Color Explosion

Overnight it seems there has been an explosion of color in the garden!

Hartman's Giant amaranth and sunflower

Hartman’s Giant amaranth and sunflower

The aptly named "Cherry Vanilla" quinoa

The aptly named “Cherry Vanilla” quinoa

Yardlong beans forming

Yard-long beans forming

I just love yard-long beans. They are so unusual. We are growing Chinese Red Noodle Bean (from seeds I saved from last year’s plants):

80 days.This is the most stunning and unique bean I have grown yet. Fantastic deep red 18-inch pods are so delicious, full of nutrition, and they even keep most their color when sautéed! Long vines produce all summer and do well under many conditions. This incredible variety will draw lots of attention in your home garden or at market. We are so excited to offer this unique Chinese ethnic variety that produces fairly early. Small red seeds. (from www.rareseeds.com)

So interesting to watch how they grow

So interesting to watch how they grow

And we are also growing Thai Purple Podded Yard Long Bean:

Vigorous, high-yielding Thai variety. The lovely, deep purple pods have green tips, are crisp and stay tender to amazing lengths often reaching 20 inches! The productive variety is a local favorite in Thailand where long beans are appreciated as a very important staple crop. (from www.rareseeds.com)

And the "noodle" beans do grow fast!

And the “noodle” beans do grow fast!

The two varieties look identical (so I can’t tell which is which).

Two bumblebees in a squash blossom

Two bumblebees in a squash blossom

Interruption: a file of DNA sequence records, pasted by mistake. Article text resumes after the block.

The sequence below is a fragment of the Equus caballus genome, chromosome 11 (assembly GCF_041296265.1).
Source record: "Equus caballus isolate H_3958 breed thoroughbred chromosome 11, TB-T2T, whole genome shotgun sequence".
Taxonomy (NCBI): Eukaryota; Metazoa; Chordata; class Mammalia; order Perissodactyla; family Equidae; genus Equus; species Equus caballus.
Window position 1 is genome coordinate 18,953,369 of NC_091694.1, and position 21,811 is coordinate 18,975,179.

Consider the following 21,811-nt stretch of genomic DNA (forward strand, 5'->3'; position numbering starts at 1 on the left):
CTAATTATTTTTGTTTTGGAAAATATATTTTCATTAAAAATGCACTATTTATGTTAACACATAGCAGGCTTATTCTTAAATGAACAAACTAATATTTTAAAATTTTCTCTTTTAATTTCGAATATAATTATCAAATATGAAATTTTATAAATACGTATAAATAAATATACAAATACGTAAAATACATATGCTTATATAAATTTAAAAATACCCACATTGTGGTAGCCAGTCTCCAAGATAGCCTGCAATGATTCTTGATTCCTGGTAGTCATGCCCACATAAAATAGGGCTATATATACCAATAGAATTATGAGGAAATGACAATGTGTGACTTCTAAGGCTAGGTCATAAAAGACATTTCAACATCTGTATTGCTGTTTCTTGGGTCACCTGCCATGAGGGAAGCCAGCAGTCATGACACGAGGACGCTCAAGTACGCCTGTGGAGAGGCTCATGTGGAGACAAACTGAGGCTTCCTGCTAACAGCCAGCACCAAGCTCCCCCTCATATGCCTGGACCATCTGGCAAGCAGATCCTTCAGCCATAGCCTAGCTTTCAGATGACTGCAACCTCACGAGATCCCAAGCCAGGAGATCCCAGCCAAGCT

The Tigger melons continue to change color

The Tigger melons continue to change color

The greenery around this melon is a mass of citrus mint.

Violet de Provence: the last bloom

Violet de Provence: the last bloom

Violet de Provence

Violet de Provence artichoke

Rainbow sweet Inca corn

Rainbow sweet Inca corn

This corn would be doing better if it was getting some more sun. A maple tree has started to shade the bottom part of the garden. More about the Inca sweet corn:

A beautiful multicolored corn that was developed by Dr. Alan Kapuler. This sweet corn is wonderful cooked fresh, when the colors are still very pale; delicious real corn flavor. Mature ears are great for grinding into flavorful flour, and are perfect for fall decorations. The kids will love this one. (from www.rareseeds.com)

This corn is planted in the “back nine” part of the garden with sorghum (yellow bonnet), amaranth and sunflowers. Here are some pictures of this area:

East border of the "back nine"

East border of the “back nine”

One step to the left of the previous picture looking through the plants

One step to the left of the previous picture looking through the plants

View facing south (Just beyond the obelisk is the sorghum)

View facing south (Just beyond the obelisk is the sorghum)

The seedheads of the amaranth are great, but I think the neon pink stalks are my favorite part of the plant!

The seed heads of the amaranth are great, but I think the neon pink stalks are my favorite part of the plant!

An amaranth plant in the tomato patch

An amaranth plant in the tomato patch

Yellow strawberries

Yellow strawberries

Beet (Early Wonder)

Beet (Early Wonder)

Ailsa Craig onion

Ailsa Craig onion

Shouldn’t those beets and onions be growing underground? Yes, but in the areas in the garden where the soil is a bit more clay the root vegetables sometimes perch on top of the dirt.

Airplane (they must have a nice view of the garden!)

Airplane (they must have a nice view of the garden!)

Dexie with a Serpente di Sicilia edible gourd

Dexie with a Serpente di Sicilia edible gourd

6 thoughts on “Color Explosion

  1. Pingback: 10. Progress Report | Spy Garden

  2. The Belmont Rooster

    Great photos! I was trying to get a photo of a hummingbird this afternoon, but it is very difficult. By the time it is still the camera was out of focus. Then this butterfly, or what looked like a butterfly, kept chasing it away. Once it chased the hummingbird clear up into a tree.

    Reply

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